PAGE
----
Seth Bling built a functioning Atari 2600 emulator in Minecraft. Not just the processor, or the box, but the whole thing, complete with cartridges and a television. The white flashing line you see in it is the television's scanning electron beam being emulated. You can watch dirt blocks turn to stone and back: that's the ones and zeroes in the Atari's memory. You can edit the memory, bit by bit, by punching it!
It takes Minecraft about three minutes to draw each frame, but Bling recorded a timelapse of it in action. Click through to the YouTube for a download of the Minecraft world housing the emulator. Here's a technical explanatory video:
Previously: Extremely Mundane Places In Minecraft
It’s been a while since I returned to the blocky, charming world of Minecraft, but this video from 2010 is going viral and satisfies the urge. The fireplace tutorial begins about a minute in.
After architect Andrew McClure received a lesson from his cousin on how to use Minecraft, he went to work making a slick looking house in the sandbox game in just two hours. [via Core77]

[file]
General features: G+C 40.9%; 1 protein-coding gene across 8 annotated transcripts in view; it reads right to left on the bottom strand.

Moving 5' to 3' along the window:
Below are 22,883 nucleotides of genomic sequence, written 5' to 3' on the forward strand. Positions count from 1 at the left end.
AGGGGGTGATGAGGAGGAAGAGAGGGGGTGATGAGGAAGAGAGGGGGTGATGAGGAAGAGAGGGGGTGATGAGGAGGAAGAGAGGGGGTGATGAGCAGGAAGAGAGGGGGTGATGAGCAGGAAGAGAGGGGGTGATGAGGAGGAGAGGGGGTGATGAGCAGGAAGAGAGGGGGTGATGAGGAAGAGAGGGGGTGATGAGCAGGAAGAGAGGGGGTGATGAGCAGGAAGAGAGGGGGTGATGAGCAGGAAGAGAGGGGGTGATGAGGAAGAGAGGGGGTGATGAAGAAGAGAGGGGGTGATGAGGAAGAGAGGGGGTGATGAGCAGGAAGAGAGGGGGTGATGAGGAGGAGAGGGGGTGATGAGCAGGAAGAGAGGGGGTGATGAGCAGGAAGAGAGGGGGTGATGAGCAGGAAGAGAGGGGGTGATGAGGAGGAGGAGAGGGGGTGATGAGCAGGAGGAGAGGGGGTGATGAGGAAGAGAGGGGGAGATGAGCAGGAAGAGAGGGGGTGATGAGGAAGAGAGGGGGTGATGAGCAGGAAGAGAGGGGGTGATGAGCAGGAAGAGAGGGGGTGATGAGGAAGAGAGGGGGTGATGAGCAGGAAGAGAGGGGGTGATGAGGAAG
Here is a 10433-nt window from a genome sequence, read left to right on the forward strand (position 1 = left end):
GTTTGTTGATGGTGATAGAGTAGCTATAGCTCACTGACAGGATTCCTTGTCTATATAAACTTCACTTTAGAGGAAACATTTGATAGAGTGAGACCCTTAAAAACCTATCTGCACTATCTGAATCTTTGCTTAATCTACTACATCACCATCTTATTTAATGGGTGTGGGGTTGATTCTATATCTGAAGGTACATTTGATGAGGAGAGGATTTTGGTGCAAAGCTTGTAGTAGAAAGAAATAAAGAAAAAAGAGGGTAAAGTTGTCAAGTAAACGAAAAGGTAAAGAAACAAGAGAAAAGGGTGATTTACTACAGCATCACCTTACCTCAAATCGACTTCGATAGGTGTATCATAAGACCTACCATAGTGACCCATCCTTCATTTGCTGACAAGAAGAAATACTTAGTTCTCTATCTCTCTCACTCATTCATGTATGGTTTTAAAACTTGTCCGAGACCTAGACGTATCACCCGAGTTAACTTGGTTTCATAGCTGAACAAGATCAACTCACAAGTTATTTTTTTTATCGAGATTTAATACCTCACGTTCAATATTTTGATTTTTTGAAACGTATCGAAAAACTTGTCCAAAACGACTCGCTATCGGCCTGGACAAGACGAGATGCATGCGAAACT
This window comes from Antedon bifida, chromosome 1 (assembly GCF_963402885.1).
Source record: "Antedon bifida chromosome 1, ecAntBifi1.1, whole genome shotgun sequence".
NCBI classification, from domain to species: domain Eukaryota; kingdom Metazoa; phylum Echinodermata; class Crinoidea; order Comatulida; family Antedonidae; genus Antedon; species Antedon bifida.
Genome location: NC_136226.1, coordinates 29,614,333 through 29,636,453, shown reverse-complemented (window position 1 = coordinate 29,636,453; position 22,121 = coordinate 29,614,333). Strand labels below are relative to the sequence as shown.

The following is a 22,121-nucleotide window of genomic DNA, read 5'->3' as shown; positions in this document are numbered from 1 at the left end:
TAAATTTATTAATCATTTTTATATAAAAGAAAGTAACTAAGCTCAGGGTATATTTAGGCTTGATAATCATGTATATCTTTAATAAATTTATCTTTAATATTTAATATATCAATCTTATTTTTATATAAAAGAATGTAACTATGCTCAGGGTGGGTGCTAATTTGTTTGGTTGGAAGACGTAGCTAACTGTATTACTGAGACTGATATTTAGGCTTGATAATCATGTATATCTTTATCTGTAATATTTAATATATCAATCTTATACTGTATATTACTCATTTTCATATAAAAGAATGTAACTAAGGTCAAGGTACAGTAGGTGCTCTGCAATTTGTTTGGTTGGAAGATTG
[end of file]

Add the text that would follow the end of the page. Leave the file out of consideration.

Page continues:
Chances are you’ve heard C418’s music, even if you’ve never heard of him: he scored Minecraft. Now the Berlin-based producer and composer, aka Daniel Rosenfeld, has his first solo album on the way. Here’s a single from it, titled Beton. [via Variety] “All the big loud housey songs came from the idea of ‘I want […]
The digital age is well and truly upon us, but let’s not forget there’s a load of free TV content floating literally over our heads. No, we’re not talking about the internet. Signals from major broadcast networks are still gratis for anyone who can pick them up with an antenna. And before you envision those […]
Who said LEGO® had to be ground bound? With The Force Flyers DIY Building Block Fly ‘n Drive Drone, you can turn LEGO® and other building-block creations into fully-functional flying machines. It’s available now in the Boing Boing Store for $39.99. This kit comes with everything you need for remote-controlled long distance flight, including a […]
When businesses need big cloud projects done right, they need experts in DevOps. For the uninitiated, that’s shorthand for the framework that allows development and operations teams to work together toward the same goal – not as independent departments with their own agendas. There’s an arsenal of software that has cropped up to help in […]